During the 10 months between April 2016 and January 2017, India exported solar equipments worth $60 million. The imports, on the other hand, stood tall at $2.17 billion.
Mercom Capital Group, a market intelligence firm tracking the clean energy segment, published a report claiming India’s import of solar modules and cells exceeds its export by more than 35%.
During those 10 months, India’s exports dropped by 56%, while the imports surged by 39% over the corresponding period in 2015.
Accounting for $1.9 billion, with a market share of 87%, China was the largest exporter of solar equipments to India. It was distantly followed by Malaysia with 8% share, according to Mercom’s reports.
Chiefly due to economies of scale at its manufacturing units, China’s solar equipment is much cheaper than its Indian variant. Also contributing to the factor is the fact that India does not manufacture Polysilicon, which is the primary material, required to manufacture solar modules, and imports it.
Due to these low-priced Chinese models, solar tariffs in India have been going down at successive auctions.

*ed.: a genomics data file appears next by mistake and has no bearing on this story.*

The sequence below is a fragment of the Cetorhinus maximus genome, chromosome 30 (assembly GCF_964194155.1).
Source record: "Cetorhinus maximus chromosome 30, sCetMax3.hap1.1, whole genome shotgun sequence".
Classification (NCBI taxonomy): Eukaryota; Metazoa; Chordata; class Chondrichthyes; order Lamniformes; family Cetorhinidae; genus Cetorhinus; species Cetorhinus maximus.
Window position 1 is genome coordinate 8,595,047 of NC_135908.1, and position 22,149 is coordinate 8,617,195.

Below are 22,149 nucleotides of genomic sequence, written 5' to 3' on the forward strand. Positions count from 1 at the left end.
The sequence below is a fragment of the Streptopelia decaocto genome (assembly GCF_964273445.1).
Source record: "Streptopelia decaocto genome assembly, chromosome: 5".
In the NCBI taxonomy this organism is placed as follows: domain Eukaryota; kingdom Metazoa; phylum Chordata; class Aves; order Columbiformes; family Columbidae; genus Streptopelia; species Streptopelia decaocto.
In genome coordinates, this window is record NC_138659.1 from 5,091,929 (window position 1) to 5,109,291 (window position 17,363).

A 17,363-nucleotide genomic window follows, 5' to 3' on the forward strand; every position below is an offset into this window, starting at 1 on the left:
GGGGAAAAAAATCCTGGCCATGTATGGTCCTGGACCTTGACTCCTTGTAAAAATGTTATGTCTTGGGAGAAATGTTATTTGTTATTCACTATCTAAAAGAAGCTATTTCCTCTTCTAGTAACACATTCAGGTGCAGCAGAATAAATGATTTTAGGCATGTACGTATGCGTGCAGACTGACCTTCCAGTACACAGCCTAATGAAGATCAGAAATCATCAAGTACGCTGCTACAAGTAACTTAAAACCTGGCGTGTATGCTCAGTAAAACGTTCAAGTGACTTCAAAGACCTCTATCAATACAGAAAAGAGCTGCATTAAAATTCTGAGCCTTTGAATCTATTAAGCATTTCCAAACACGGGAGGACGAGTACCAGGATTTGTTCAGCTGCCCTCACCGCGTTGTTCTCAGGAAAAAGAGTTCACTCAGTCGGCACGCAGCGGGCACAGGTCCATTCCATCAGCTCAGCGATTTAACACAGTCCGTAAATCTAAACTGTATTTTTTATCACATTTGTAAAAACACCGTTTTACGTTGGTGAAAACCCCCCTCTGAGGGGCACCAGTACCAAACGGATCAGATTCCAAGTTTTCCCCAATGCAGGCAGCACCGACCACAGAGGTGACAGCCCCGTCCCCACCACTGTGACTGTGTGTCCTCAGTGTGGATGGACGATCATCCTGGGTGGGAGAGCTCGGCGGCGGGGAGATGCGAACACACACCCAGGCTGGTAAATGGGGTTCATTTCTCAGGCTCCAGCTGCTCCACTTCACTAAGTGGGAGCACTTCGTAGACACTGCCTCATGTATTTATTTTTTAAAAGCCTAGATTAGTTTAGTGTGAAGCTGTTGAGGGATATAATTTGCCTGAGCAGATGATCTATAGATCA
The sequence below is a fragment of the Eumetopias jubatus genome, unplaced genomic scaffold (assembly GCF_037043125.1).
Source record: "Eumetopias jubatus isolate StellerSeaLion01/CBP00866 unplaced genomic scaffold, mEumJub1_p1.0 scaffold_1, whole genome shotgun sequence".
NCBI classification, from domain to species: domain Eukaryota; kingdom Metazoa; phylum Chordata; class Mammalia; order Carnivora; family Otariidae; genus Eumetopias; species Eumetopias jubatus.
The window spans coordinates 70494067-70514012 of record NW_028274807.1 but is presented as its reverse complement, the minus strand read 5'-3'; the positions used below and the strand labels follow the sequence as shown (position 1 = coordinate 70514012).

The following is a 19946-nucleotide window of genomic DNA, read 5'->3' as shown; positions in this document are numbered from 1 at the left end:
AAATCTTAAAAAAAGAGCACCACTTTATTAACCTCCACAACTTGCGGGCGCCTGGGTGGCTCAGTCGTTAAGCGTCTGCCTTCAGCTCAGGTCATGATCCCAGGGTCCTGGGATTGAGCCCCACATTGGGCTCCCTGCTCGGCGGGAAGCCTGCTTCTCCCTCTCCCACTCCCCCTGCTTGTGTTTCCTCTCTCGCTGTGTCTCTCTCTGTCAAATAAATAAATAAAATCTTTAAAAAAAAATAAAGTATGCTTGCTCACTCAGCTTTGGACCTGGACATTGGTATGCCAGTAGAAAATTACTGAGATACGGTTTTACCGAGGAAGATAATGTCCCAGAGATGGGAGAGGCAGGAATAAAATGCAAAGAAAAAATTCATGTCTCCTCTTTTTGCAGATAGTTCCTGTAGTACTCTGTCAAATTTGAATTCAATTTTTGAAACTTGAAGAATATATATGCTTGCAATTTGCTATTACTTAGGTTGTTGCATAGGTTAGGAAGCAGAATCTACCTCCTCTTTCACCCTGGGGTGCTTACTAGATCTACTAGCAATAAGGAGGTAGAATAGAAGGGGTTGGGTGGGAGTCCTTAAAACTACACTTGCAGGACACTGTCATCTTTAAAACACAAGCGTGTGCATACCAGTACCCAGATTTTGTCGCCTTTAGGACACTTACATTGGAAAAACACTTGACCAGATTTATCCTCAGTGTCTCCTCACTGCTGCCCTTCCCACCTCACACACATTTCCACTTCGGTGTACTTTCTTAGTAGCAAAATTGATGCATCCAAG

Also, since the Chinese units are cheaper by at least 15% than those manufactured within India, not many developers are willing to shell out more money. Given the lack of competitive prices, the only reason India manages to export solar equipment is because European countries have implemented anti-dumping laws against Chinese manufacturers. England is the largest importer of solar modules from India, importing about $18.84 million; it accounts for 31% of India’s solar modules exports, closely followed by Belgium and Italy.
Of the total amount of solar modules used within India, only 5% are produced in-house.
In a bid to make the domestic solar manufacturing units competitive vis-à-vis countries such as China, the National Democratic Alliance plans on promoting the manufacturing units for entire solar power equipment range throughout the country. By including a domestic content requirement in its solar auctions, the government thought to encourage manufacturing. However, following a complaint from the United States which claimed that it discriminated against foreign manufacturers, the World Trade Organization ruled it as unfair.
With most of the solar manufactures using old equipments in their processes and this dependency on the government for a market creation, the future of these manufacturers looks grim.
The Indian government further abdicated the ambitious project of installing 100,000 MW of solar power by the end of 2022. As such, it was not even prudent to rely so much on imports for such a major project.
For more of such updates, stay tune to TNL’s blog posts.